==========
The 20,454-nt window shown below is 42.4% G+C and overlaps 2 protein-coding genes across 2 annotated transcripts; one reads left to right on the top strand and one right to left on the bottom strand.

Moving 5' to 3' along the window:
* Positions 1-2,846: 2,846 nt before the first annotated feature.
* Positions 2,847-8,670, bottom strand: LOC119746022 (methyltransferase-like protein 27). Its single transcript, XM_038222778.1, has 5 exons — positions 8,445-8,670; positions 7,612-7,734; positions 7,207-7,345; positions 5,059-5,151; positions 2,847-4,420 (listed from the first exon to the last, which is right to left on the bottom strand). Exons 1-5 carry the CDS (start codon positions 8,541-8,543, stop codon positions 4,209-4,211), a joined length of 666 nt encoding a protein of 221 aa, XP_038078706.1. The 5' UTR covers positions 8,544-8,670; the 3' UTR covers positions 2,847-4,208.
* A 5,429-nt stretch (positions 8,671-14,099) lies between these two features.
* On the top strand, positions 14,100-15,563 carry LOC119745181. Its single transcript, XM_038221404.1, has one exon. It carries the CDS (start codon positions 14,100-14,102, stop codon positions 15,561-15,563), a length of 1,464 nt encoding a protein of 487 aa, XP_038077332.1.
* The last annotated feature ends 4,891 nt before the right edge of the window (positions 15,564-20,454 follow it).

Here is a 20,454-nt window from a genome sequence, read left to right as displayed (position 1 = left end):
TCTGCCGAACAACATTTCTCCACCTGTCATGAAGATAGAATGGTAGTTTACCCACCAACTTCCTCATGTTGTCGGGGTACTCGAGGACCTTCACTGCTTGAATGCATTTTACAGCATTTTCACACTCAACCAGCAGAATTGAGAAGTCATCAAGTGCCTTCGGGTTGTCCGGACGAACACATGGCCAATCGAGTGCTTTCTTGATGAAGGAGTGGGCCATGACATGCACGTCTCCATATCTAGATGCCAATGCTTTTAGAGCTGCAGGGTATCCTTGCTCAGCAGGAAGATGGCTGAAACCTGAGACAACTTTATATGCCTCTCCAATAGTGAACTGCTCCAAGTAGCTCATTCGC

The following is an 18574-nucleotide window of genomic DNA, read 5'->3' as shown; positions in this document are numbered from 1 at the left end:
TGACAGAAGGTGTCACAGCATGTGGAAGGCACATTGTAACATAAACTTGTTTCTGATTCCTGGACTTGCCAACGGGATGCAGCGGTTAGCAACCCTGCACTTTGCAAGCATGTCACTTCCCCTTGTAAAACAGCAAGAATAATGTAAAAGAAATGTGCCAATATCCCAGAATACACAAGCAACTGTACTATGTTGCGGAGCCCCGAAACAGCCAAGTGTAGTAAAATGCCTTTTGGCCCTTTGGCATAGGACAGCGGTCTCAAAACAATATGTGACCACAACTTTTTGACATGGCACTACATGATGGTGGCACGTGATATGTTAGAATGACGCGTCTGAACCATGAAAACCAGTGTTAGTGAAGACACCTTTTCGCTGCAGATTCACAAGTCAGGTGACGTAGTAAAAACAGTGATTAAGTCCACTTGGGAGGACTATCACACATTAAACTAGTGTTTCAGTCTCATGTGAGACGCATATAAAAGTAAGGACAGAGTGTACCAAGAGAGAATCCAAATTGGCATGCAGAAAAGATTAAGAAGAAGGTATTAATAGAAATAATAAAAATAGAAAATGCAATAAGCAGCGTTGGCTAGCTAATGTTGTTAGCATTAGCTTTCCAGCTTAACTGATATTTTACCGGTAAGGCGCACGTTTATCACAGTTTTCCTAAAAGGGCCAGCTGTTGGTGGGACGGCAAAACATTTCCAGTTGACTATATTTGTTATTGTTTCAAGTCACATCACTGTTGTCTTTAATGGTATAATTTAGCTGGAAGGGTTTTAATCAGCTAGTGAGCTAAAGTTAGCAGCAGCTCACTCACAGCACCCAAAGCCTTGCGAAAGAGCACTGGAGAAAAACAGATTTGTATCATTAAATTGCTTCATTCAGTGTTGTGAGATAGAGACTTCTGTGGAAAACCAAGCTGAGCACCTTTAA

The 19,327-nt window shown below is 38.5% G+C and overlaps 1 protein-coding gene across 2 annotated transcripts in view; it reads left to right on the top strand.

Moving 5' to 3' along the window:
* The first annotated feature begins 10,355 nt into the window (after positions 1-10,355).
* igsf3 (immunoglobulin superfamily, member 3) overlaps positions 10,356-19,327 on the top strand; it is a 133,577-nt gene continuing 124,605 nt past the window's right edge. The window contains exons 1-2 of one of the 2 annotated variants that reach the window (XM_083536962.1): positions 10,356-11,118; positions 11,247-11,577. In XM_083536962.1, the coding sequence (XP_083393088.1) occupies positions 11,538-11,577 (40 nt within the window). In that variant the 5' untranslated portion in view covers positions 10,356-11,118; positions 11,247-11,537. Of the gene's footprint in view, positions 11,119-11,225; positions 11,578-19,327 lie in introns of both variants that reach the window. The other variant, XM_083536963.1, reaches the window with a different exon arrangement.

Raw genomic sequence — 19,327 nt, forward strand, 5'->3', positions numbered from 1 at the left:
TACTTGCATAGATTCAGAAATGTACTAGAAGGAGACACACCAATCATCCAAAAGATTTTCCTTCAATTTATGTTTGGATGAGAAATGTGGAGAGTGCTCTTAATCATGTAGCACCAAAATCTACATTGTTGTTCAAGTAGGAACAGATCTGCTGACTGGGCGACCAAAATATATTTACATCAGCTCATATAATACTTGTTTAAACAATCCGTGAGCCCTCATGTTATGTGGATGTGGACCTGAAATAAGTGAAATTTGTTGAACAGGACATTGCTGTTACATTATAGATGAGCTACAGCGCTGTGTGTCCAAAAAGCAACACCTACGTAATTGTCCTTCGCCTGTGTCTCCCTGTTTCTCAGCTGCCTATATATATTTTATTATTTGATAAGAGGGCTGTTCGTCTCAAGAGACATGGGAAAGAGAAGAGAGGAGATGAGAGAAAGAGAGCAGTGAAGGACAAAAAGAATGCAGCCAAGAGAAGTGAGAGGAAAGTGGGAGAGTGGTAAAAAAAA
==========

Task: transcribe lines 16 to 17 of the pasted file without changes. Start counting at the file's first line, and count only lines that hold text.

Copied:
Raw genomic sequence — 19,327 nt, forward strand, 5'->3', positions numbered from 1 at the left:
TACTTGCATAGATTCAGAAATGTACTAGAAGGAGACACACCAATCATCCAAAAGATTTTCCTTCAATTTATGTTTGGATGAGAAATGTGGAGAGTGCTCTTAATCATGTAGCACCAAAATCTACATTGTTGTTCAAGTAGGAACAGATCTGCTGACTGGGCGACCAAAATATATTTACATCAGCTCATATAATACTTGTTTAAACAATCCGTGAGCCCTCATGTTATGTGGATGTGGACCTGAAATAAGTGAAATTTGTTGAACAGGACATTGCTGTTACATTATAGATGAGCTACAGCGCTGTGTGTCCAAAAAGCAACACCTACGTAATTGTCCTTCGCCTGTGTCTCCCTGTTTCTCAGCTGCCTATATATATTTTATTATTTGATAAGAGGGCTGTTCGTCTCAAGAGACATGGGAAAGAGAAGAGAGGAGATGAGAGAAAGAGAGCAGTGAAGGACAAAAAGAATGCAGCCAAGAGAAGTGAGAGGAAAGTGGGAGAGTGGTAAAAAAAA